I, the undersigned, promise Signora Luigia Polzelli, in case I should marry again, to take nobody else for wife other than the above-mentioned Luigia Polzelli; and if I remain a widower, I promise the above-mentioned Luigia Polzelli after my death a pension of three hundred florins in Vienna currency for so long as she lives.

It was signed, "Joseph Haydn. Maestro di Cappella to his Highness the Prince Esterhazy". It is with documents such as these that we must piece together shards of Haydn's emotional existence, and they won't take us too far. As I said a moment ago, they do little more than expose the rifts between us and a society in which marriage was fundamentally an economic alliance.

Can we get further by contemplating Haydn's music? Well, yes and no; it depends greatly on our powers of sympathy and, let's be frank, of invention. As it happens, though, one of the best places to start such contemplations might be with the second, slow movement of today's quartet, which is one of his weightiest and most modern in terms of its emotional appeal. Set in the highly unusual key of F# major, which gives a strange, unearthly sonority, it is marked "Largo. Cantabile e mesto": in a singing style and sad. It starts, and mostly continues, as a solo for the first violin, a solo that in spite of the major mode sings out with aching sadness, sometimes supplanted by equally heartfelt solos from the other three instruments, sometimes in tender duets with the second violin, perhaps ghostly reminiscences of the old Baroque trio-sonata textures that were now such a distant memory. This much is clear. But the difficult, the impossible question is: we know, we are told that this is a song without words, but do words lurk behind the sentiments? Is Haydn, now near the end of his long composing life, telling us something of his feelings, the tenderness he has felt and is now without?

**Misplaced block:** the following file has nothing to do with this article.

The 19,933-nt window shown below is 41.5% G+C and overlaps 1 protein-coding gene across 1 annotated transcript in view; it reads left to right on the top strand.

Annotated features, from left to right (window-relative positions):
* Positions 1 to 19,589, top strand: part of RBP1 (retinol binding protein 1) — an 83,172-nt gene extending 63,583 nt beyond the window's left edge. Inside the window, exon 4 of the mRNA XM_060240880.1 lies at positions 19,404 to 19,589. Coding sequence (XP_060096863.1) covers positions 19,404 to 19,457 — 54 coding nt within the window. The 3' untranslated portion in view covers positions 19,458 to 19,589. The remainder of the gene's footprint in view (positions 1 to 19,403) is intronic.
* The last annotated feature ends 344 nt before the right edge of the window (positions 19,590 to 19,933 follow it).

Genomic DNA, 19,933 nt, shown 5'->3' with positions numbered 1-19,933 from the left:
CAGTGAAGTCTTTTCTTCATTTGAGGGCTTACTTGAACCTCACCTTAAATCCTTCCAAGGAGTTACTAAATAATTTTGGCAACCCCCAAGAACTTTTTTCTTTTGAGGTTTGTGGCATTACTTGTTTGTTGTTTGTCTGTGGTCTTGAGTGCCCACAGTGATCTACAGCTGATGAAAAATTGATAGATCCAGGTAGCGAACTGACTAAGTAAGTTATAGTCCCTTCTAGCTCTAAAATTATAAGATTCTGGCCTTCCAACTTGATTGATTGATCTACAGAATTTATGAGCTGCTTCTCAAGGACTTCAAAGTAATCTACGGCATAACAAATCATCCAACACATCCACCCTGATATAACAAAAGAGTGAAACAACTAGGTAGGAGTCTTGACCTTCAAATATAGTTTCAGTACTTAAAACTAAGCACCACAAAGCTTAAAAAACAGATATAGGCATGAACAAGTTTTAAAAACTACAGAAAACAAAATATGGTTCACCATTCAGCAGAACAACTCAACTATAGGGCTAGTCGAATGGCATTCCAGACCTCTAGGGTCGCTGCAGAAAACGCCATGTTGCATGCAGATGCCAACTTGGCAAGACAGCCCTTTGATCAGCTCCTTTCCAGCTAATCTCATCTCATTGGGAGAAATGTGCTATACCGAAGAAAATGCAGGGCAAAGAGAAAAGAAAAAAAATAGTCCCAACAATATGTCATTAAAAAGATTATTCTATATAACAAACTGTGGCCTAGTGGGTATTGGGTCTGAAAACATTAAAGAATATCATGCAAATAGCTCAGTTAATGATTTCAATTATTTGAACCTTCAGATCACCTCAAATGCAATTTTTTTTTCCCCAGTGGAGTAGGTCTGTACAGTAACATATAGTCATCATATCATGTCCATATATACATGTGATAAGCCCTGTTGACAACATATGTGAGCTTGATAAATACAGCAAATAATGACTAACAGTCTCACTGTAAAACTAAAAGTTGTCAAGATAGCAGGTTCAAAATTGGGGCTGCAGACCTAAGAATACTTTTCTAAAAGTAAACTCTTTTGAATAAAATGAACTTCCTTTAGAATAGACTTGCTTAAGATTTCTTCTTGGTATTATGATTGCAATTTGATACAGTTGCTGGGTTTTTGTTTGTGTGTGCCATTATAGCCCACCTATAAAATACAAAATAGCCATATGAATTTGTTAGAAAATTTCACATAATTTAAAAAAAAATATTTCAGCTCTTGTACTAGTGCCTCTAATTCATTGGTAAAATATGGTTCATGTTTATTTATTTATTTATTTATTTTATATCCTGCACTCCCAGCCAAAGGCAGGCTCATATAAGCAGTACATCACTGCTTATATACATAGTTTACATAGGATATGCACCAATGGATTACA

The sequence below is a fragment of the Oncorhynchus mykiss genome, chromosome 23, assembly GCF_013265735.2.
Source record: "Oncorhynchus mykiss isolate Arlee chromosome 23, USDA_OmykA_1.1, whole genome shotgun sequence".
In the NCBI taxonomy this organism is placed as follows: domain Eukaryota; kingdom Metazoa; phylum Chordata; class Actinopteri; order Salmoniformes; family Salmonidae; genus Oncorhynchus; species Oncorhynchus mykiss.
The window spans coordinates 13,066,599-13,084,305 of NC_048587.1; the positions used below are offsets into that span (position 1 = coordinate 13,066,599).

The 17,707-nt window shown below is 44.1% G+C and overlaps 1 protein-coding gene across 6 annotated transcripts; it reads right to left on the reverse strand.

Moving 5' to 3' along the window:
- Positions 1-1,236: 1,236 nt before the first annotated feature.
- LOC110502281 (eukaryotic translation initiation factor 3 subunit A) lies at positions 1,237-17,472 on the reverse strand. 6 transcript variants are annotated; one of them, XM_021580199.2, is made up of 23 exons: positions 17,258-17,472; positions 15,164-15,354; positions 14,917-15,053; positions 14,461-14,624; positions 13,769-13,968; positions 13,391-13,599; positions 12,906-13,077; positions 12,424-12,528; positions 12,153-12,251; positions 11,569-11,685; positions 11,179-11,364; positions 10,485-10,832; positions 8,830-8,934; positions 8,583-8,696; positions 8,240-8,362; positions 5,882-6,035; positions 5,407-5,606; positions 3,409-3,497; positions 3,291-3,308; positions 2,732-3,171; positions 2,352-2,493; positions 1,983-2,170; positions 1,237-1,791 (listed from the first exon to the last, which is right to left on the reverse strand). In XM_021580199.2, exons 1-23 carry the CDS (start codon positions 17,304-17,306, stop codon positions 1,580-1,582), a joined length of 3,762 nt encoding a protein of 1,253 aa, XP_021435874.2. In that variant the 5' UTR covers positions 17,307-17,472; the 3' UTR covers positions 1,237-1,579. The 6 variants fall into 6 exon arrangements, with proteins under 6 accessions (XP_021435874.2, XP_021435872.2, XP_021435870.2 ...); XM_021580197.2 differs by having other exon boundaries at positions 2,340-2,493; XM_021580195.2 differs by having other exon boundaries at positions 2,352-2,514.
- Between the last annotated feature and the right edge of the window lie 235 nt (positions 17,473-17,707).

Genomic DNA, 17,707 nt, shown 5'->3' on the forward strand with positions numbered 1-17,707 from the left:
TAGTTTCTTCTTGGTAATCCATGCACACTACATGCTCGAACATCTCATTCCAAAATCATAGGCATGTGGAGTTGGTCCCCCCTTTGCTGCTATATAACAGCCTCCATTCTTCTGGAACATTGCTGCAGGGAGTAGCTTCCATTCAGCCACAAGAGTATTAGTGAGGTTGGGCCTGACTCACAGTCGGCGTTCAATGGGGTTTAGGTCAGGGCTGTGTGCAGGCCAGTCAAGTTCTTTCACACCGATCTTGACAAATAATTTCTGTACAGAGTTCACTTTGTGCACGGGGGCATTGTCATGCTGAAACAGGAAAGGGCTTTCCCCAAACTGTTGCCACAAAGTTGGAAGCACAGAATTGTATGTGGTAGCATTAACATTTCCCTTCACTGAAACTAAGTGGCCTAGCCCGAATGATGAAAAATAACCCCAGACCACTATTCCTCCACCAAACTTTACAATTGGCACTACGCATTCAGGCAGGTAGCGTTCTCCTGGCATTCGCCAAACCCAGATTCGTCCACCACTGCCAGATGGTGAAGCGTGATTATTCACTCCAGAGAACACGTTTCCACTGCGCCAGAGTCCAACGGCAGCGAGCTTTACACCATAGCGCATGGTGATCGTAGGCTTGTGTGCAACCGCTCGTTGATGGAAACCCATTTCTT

One thing is sure. In spite of the unusual colours and emotions (and they are truly unusual) presented in this magnificent slow movement, its surroundings in the other three movements of Op. 76, No. 5 bear almost no resonance of the same mood. We've talked a little about the Minuet and Trio; the two outer moments are as extrovert as any in Haydn, revealing once again that the string quartet, which had started life in the mid eighteenth century as a restrained, domestic medium, was by this period fifty years later becoming capable of grand, almost symphonic gestures. The first movement seems almost to describe this progress, this upward mobility of status and reach. It begins in a very simple, "character piece" style, with stately, well-behaved four part harmony and a cheerful, rocking 6/8 melody that is soon decorated with playful, quasi-improvised variations. This mood is maintained for some time, but is periodically interrupted by ever more extravagant bursts of sound. Finally the movement segues into a driving Allegro, full of fugal devices and ever more insistent repeated-note figures, generating more and more volume. The end is a burst of double stopping, as near to orchestral grandeur as a quartet could reach.

The last movement seems to take up this mood immediately. It starts with a burst of frenetic cadences, a typical Haydn reversal of expectations. The driving mood is maintained throughout, with rapidly repeated open fifths and narrow-compass melodies plainly referring to a folk-like origin, one that many have seen as joyous recreations of the Hungarian-influenced music Haydn would have heard at the Esterhazy court and in the cosmopolitan streets of Vienna. The sheer virtuosity of it all is remarkable and the ceaseless energy seems more like an anticipation of a Mendelssohnian scherzo than anything from the last years of the eighteenth century. What is more, this is emphatically music for professionals, and professionals of a very high order: musicians who can negotiate the extremes of their instruments- range, both physical and emotional.